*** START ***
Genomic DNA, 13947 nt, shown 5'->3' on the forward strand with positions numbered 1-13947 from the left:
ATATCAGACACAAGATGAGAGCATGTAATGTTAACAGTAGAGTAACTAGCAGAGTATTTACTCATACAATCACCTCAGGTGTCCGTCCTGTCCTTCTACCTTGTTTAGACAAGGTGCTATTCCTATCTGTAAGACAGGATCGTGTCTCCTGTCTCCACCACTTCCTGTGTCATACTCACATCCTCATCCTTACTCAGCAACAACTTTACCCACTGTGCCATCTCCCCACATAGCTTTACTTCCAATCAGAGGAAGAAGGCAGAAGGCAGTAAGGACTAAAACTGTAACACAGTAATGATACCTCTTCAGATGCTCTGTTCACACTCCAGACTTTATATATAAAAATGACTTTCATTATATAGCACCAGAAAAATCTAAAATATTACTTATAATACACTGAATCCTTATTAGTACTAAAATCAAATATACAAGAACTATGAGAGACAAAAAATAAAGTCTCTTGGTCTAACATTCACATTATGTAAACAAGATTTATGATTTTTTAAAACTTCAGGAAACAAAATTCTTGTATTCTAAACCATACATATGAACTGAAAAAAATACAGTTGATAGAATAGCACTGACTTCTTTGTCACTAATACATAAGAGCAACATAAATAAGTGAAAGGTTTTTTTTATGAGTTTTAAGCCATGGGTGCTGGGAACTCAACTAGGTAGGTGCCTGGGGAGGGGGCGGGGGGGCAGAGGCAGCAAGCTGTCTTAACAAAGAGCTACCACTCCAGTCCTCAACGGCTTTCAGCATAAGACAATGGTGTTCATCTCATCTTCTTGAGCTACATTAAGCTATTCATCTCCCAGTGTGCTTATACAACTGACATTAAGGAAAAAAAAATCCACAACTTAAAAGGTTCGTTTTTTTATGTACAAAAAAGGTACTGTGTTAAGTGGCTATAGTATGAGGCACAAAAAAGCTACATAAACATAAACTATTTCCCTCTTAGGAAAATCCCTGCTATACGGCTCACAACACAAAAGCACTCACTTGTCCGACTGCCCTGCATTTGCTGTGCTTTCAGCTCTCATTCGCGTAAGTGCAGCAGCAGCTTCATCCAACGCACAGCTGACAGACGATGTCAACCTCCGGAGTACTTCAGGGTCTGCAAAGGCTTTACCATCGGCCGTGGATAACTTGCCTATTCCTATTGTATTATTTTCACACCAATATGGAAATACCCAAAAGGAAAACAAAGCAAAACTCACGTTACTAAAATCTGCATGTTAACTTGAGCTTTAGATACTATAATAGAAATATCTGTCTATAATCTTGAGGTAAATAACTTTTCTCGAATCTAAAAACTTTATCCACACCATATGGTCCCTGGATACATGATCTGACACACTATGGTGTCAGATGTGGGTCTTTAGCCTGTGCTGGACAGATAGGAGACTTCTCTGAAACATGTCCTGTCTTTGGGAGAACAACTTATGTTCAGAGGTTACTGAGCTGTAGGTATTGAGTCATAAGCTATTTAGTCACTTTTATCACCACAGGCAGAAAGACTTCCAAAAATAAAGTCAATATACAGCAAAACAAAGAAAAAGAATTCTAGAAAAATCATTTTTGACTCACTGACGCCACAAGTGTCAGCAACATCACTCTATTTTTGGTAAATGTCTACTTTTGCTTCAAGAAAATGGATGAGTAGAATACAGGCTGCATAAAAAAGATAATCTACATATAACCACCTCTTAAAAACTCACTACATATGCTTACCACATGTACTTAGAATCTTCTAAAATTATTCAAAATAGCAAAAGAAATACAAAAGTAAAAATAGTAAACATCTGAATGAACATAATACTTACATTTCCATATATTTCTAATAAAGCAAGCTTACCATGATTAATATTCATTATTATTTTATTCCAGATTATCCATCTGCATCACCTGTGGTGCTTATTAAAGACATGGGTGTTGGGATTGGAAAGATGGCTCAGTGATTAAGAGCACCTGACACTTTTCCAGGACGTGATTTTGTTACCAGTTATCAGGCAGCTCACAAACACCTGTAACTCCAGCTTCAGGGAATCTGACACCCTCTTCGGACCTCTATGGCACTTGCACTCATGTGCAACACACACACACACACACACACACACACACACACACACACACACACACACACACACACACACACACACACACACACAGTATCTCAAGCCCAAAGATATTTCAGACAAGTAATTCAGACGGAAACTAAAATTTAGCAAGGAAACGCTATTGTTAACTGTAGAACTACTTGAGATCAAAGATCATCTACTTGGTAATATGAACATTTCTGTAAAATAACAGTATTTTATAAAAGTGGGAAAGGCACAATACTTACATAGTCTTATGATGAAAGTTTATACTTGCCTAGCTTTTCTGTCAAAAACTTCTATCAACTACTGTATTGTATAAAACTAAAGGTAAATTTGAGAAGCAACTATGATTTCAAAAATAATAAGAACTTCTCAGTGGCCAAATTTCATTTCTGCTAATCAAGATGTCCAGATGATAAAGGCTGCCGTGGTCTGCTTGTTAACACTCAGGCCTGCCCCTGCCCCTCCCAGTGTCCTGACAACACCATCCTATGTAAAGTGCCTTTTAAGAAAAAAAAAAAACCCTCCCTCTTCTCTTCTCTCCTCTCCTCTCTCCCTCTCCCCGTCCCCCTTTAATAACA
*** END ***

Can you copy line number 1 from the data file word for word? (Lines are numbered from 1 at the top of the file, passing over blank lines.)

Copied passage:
Genomic DNA, 13947 nt, shown 5'->3' on the forward strand with positions numbered 1-13947 from the left: